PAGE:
The Apostle (12)148 mins a:

A labour of love for writer/producer/ director/actor Robert Duvall, this is the gently absorbing tale of a charismatic Pentecostal preachers fall from grace

i and search for redemption.

When a crime of passion deprives him of his wife, family, church and place in a Texas community, 'Sonny' Dewey (Duvall) abandons his past life, re- christens himself The Apostle E F, and seeks spiritual solace in a small Louisiana town With the help of a retired black preacher and a local radio DJ, he revrves the religious community wrth his inspirational broadcasts, fire-and-brimstone sermons, and refurbished 'One Way Road To Heaven' church


Love thy neighbour: Miranda Richardson and Robert Duvall in The Apostle

Duvall's acknowledged Inspiration is Ken Loach, wrth whose work this shares a generous, non-Judgemental naturalism. Set entirer Within the world of Pentecostalism, the film invites us to accept it as a self- contained belief system wrth its own strengths, weaknesses and contra- dictions. For example, there is no doubting E.F.’s spiritual Sincerity, but his methods of communicating the word

of God are those of a vain, manipulative snake-Oil salesman. While the two-and-a-half hour

running time and over-extended finale may stretch the patience of some, there are subtle, rnovrng and thought- provoking pleasures to be had here. Even for life-long atheists like myself. (Nigel Floyd)

3 Selected release from Fri 72 Jun See preview

«'1 . /.

, The Life Of Stuff

(18) 90 mins

Simon Donald's drug—ac'c'elerc‘ited, pitch-black comedy has made a rather bumpy crossing from stage to screen Set in a delapidated nightclub during one long, Violent night, the plot revolves around a narcotics operation grabbed by dodgy landlord Willie Dobie, who has disposed of the prevrous incumbent Dobie recruits several hapless tenants, exploiting their aspirations in a bid to fulfil his own fantasies But he has not reckoned on their flax-.ed humanity, the disorienting potency of the drugs, or the malice of his hencliinan, Aibogast

Donald's debut as film director is supported by sterling work from lensman Brian Tufano The casting is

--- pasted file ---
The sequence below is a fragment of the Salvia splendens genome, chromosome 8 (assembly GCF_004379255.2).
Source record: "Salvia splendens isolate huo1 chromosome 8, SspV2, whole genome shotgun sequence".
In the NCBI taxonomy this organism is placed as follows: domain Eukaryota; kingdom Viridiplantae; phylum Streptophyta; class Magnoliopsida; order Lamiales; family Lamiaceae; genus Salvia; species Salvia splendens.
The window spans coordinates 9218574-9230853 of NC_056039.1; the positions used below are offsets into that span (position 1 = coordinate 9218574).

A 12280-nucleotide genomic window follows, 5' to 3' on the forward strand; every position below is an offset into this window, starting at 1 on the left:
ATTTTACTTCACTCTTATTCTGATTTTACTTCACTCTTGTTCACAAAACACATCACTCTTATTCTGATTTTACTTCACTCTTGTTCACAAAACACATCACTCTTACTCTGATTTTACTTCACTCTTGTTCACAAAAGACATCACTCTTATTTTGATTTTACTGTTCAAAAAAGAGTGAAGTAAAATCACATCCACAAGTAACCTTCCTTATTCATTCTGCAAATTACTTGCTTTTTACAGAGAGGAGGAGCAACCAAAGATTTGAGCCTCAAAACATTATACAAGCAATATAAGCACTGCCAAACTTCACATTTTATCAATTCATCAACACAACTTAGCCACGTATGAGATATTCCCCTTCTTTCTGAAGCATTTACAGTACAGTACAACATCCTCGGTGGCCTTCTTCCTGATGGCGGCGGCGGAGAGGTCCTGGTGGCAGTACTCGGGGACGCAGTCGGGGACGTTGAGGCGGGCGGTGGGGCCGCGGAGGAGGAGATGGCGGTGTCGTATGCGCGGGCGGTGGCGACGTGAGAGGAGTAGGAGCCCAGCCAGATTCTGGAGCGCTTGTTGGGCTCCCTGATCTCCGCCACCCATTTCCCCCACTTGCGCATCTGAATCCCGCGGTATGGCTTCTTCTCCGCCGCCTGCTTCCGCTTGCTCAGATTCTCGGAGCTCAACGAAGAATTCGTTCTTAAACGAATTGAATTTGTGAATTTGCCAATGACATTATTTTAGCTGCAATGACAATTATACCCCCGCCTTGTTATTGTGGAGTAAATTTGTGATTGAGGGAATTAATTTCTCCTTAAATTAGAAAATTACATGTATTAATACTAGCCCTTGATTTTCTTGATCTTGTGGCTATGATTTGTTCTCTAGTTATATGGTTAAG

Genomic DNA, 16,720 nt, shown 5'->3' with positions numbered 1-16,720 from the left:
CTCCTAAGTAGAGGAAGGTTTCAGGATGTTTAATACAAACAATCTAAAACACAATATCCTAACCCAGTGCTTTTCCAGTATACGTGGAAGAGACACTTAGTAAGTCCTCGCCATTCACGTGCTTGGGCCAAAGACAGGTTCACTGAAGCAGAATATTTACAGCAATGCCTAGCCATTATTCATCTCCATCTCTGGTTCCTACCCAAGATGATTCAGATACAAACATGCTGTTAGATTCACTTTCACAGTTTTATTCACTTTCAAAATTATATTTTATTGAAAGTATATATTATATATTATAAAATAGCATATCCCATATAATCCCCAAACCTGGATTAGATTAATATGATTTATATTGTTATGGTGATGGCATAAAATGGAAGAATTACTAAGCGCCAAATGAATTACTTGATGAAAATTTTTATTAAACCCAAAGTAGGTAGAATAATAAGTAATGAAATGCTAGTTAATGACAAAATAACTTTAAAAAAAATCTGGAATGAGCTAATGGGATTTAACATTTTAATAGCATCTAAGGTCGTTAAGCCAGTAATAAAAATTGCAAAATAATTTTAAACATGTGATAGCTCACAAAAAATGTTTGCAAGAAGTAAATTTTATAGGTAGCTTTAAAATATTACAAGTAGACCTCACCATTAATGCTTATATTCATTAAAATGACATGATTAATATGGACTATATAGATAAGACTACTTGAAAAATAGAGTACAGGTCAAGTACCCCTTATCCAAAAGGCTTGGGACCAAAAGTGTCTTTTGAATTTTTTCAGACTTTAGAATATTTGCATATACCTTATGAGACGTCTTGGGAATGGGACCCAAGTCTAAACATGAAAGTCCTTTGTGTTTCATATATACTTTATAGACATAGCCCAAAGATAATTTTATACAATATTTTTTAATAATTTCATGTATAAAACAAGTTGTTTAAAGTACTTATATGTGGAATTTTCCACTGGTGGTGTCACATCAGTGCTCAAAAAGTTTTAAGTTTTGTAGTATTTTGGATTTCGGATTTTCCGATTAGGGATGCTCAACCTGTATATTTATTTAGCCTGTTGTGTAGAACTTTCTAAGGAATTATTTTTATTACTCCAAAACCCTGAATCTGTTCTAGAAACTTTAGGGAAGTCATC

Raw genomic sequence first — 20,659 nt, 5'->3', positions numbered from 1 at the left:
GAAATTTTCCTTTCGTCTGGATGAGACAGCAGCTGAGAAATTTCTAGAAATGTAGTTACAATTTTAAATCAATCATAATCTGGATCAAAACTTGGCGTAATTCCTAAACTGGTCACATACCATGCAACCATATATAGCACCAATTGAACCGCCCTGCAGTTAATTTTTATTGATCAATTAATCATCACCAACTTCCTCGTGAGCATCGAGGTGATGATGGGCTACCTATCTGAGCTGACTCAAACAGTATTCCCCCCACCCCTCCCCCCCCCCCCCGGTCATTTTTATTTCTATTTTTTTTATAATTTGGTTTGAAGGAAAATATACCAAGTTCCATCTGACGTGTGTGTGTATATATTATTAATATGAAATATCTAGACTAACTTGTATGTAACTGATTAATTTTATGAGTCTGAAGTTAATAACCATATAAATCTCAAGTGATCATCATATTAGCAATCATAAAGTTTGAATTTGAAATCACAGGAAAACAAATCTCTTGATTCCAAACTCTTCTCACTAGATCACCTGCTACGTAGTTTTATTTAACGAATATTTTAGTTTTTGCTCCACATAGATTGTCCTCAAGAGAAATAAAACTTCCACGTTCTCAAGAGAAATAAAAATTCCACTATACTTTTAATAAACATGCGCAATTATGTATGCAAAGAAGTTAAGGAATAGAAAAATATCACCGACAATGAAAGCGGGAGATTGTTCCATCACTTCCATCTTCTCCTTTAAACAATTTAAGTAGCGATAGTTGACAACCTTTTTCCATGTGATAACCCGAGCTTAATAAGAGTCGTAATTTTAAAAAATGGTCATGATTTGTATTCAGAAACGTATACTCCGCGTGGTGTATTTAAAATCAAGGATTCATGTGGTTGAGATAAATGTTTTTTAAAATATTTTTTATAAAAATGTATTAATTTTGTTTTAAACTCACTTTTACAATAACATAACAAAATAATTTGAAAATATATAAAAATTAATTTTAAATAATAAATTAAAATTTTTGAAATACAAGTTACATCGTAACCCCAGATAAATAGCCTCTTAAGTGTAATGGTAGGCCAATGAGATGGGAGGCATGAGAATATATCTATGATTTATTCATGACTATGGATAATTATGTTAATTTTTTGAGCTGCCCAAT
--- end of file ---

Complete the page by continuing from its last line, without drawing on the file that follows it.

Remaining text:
The boa war: Liam Cunningham in The Life Of Stuff

also astute. Mabel Aitken and Stuart McQuairie zestfully revive their roles from the original production, while Ewen Bremnei‘, Ciaran Hinds, Liam Cunningham, Jenny McCrmdle and Gina McKee all deliver the necessary reckless energy.

But despite all efforts to transmit the play's spiralling frenzy to celluloid, the film's success is qualified The claustrophobic setting is a nagging reminder of theatricality, the make-up is bizarrely overdone, and audiences Vle struggle to discern character and motivation in the opening scenes' dlSJOIDICd exposition Stick wrth it, though, and yOu'll find yourself sucked into this nOirish comedy-thriller, sprinkled like the night sky wrth unexpected starbursts of compassion (Andrew Burnet)

new releases FILM

Barney's Great Adventure (U) 72 mins 1r ‘4' r ‘k

Forget that green and scaly look the fashionable dinosaur this summer wrll be wearing purple. After selling over 44 million vrdeos and being seen in a TV show by kids all over the world, Barney is ready for his big screen debut

Down on their grandparents' farm, Cody, Abby and their friend Marcella discover a weird egg from outer space. Even this doesn’t stop Cody from thinking this wrll be the most boring summer holiday ever until his scepticism is knocked aside when his sister’s favourite toy dinosaur appears in all- singin', all-dancm' glory.